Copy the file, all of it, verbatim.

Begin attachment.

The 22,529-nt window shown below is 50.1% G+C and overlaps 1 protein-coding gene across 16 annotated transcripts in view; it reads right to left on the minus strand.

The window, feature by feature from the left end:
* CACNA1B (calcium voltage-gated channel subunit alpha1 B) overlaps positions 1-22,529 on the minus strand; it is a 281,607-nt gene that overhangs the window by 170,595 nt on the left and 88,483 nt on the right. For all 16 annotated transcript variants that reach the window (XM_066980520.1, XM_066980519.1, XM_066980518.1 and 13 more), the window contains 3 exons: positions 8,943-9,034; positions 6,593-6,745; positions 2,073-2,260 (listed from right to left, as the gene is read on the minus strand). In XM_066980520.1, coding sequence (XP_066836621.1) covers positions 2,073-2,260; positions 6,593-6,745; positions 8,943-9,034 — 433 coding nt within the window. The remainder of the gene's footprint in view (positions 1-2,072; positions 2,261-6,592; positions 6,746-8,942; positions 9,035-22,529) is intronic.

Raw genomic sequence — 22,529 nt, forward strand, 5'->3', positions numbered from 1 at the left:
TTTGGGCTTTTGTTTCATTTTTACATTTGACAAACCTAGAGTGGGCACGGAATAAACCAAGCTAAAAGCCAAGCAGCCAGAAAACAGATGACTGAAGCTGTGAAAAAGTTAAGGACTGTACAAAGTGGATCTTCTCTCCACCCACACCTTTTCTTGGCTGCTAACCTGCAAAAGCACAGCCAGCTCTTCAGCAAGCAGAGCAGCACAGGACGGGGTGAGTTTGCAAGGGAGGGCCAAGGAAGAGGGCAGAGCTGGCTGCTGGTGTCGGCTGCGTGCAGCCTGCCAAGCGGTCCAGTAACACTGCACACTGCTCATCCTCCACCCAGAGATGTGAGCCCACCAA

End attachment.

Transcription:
The 22,529-nt window shown below is 50.1% G+C and overlaps 1 protein-coding gene across 16 annotated transcripts in view; it reads right to left on the minus strand.

The window, feature by feature from the left end:
* CACNA1B (calcium voltage-gated channel subunit alpha1 B) overlaps positions 1-22,529 on the minus strand; it is a 281,607-nt gene that overhangs the window by 170,595 nt on the left and 88,483 nt on the right. For all 16 annotated transcript variants that reach the window (XM_066980520.1, XM_066980519.1, XM_066980518.1 and 13 more), the window contains 3 exons: positions 8,943-9,034; positions 6,593-6,745; positions 2,073-2,260 (listed from right to left, as the gene is read on the minus strand). In XM_066980520.1, coding sequence (XP_066836621.1) covers positions 2,073-2,260; positions 6,593-6,745; positions 8,943-9,034 — 433 coding nt within the window. The remainder of the gene's footprint in view (positions 1-2,072; positions 2,261-6,592; positions 6,746-8,942; positions 9,035-22,529) is intronic.

Raw genomic sequence — 22,529 nt, forward strand, 5'->3', positions numbered from 1 at the left:
TTTGGGCTTTTGTTTCATTTTTACATTTGACAAACCTAGAGTGGGCACGGAATAAACCAAGCTAAAAGCCAAGCAGCCAGAAAACAGATGACTGAAGCTGTGAAAAAGTTAAGGACTGTACAAAGTGGATCTTCTCTCCACCCACACCTTTTCTTGGCTGCTAACCTGCAAAAGCACAGCCAGCTCTTCAGCAAGCAGAGCAGCACAGGACGGGGTGAGTTTGCAAGGGAGGGCCAAGGAAGAGGGCAGAGCTGGCTGCTGGTGTCGGCTGCGTGCAGCCTGCCAAGCGGTCCAGTAACACTGCACACTGCTCATCCTCCACCCAGAGATGTGAGCCCACCAA